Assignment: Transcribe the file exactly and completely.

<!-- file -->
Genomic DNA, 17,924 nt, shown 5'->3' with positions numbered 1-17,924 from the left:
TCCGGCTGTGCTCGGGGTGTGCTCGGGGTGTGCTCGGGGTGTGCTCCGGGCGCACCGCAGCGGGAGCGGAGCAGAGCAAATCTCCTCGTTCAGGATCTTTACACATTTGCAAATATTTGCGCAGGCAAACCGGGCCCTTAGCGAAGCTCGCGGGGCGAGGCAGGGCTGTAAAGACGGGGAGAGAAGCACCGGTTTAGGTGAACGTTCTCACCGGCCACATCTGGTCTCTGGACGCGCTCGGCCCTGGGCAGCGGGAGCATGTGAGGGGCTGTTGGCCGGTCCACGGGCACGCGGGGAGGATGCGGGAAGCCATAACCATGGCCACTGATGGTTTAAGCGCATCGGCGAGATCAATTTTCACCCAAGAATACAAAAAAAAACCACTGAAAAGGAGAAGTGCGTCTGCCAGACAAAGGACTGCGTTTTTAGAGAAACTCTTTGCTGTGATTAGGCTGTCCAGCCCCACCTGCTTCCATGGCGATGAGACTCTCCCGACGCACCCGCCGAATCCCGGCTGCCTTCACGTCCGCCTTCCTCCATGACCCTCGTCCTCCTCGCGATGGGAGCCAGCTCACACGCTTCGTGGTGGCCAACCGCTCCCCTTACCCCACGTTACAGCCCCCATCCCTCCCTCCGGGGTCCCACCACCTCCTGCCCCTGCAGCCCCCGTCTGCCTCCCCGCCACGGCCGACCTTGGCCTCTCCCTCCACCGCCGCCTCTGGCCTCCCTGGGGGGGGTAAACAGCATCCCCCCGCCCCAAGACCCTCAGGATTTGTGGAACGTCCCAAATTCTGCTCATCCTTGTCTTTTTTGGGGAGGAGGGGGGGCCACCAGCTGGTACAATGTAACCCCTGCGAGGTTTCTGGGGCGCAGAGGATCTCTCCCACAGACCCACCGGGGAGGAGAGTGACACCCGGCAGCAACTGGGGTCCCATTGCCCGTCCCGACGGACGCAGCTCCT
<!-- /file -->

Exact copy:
Genomic DNA, 17,924 nt, shown 5'->3' with positions numbered 1-17,924 from the left:
TCCGGCTGTGCTCGGGGTGTGCTCGGGGTGTGCTCGGGGTGTGCTCCGGGCGCACCGCAGCGGGAGCGGAGCAGAGCAAATCTCCTCGTTCAGGATCTTTACACATTTGCAAATATTTGCGCAGGCAAACCGGGCCCTTAGCGAAGCTCGCGGGGCGAGGCAGGGCTGTAAAGACGGGGAGAGAAGCACCGGTTTAGGTGAACGTTCTCACCGGCCACATCTGGTCTCTGGACGCGCTCGGCCCTGGGCAGCGGGAGCATGTGAGGGGCTGTTGGCCGGTCCACGGGCACGCGGGGAGGATGCGGGAAGCCATAACCATGGCCACTGATGGTTTAAGCGCATCGGCGAGATCAATTTTCACCCAAGAATACAAAAAAAAACCACTGAAAAGGAGAAGTGCGTCTGCCAGACAAAGGACTGCGTTTTTAGAGAAACTCTTTGCTGTGATTAGGCTGTCCAGCCCCACCTGCTTCCATGGCGATGAGACTCTCCCGACGCACCCGCCGAATCCCGGCTGCCTTCACGTCCGCCTTCCTCCATGACCCTCGTCCTCCTCGCGATGGGAGCCAGCTCACACGCTTCGTGGTGGCCAACCGCTCCCCTTACCCCACGTTACAGCCCCCATCCCTCCCTCCGGGGTCCCACCACCTCCTGCCCCTGCAGCCCCCGTCTGCCTCCCCGCCACGGCCGACCTTGGCCTCTCCCTCCACCGCCGCCTCTGGCCTCCCTGGGGGGGGTAAACAGCATCCCCCCGCCCCAAGACCCTCAGGATTTGTGGAACGTCCCAAATTCTGCTCATCCTTGTCTTTTTTGGGGAGGAGGGGGGGCCACCAGCTGGTACAATGTAACCCCTGCGAGGTTTCTGGGGCGCAGAGGATCTCTCCCACAGACCCACCGGGGAGGAGAGTGACACCCGGCAGCAACTGGGGTCCCATTGCCCGTCCCGACGGACGCAGCTCCT